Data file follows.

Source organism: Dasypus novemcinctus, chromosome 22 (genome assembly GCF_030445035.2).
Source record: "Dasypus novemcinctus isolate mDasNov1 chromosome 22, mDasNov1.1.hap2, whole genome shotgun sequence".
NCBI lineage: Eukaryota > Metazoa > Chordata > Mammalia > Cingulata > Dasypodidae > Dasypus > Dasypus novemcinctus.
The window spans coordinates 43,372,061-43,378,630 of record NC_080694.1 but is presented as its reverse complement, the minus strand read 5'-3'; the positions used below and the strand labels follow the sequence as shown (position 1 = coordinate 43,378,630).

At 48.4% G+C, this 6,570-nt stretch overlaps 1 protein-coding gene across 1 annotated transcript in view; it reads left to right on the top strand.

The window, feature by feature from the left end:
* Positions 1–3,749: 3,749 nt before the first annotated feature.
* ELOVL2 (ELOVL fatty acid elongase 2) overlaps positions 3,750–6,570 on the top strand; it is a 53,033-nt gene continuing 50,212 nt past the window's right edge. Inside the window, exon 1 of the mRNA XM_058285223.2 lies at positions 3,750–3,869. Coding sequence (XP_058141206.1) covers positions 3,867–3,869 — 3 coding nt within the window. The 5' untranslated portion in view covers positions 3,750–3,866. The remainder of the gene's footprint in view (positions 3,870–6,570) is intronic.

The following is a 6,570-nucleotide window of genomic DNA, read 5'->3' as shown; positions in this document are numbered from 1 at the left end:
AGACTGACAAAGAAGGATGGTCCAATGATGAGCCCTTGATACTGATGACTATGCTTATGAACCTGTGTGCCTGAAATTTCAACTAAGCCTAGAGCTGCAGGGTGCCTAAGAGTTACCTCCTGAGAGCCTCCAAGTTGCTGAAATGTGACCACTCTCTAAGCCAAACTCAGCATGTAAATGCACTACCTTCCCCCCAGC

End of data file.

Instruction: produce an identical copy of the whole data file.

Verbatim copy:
Source organism: Dasypus novemcinctus, chromosome 22 (genome assembly GCF_030445035.2).
Source record: "Dasypus novemcinctus isolate mDasNov1 chromosome 22, mDasNov1.1.hap2, whole genome shotgun sequence".
NCBI lineage: Eukaryota > Metazoa > Chordata > Mammalia > Cingulata > Dasypodidae > Dasypus > Dasypus novemcinctus.
The window spans coordinates 43,372,061-43,378,630 of record NC_080694.1 but is presented as its reverse complement, the minus strand read 5'-3'; the positions used below and the strand labels follow the sequence as shown (position 1 = coordinate 43,378,630).

At 48.4% G+C, this 6,570-nt stretch overlaps 1 protein-coding gene across 1 annotated transcript in view; it reads left to right on the top strand.

The window, feature by feature from the left end:
* Positions 1–3,749: 3,749 nt before the first annotated feature.
* ELOVL2 (ELOVL fatty acid elongase 2) overlaps positions 3,750–6,570 on the top strand; it is a 53,033-nt gene continuing 50,212 nt past the window's right edge. Inside the window, exon 1 of the mRNA XM_058285223.2 lies at positions 3,750–3,869. Coding sequence (XP_058141206.1) covers positions 3,867–3,869 — 3 coding nt within the window. The 5' untranslated portion in view covers positions 3,750–3,866. The remainder of the gene's footprint in view (positions 3,870–6,570) is intronic.

The following is a 6,570-nucleotide window of genomic DNA, read 5'->3' as shown; positions in this document are numbered from 1 at the left end:
AGACTGACAAAGAAGGATGGTCCAATGATGAGCCCTTGATACTGATGACTATGCTTATGAACCTGTGTGCCTGAAATTTCAACTAAGCCTAGAGCTGCAGGGTGCCTAAGAGTTACCTCCTGAGAGCCTCCAAGTTGCTGAAATGTGACCACTCTCTAAGCCAAACTCAGCATGTAAATGCACTACCTTCCCCCCAGC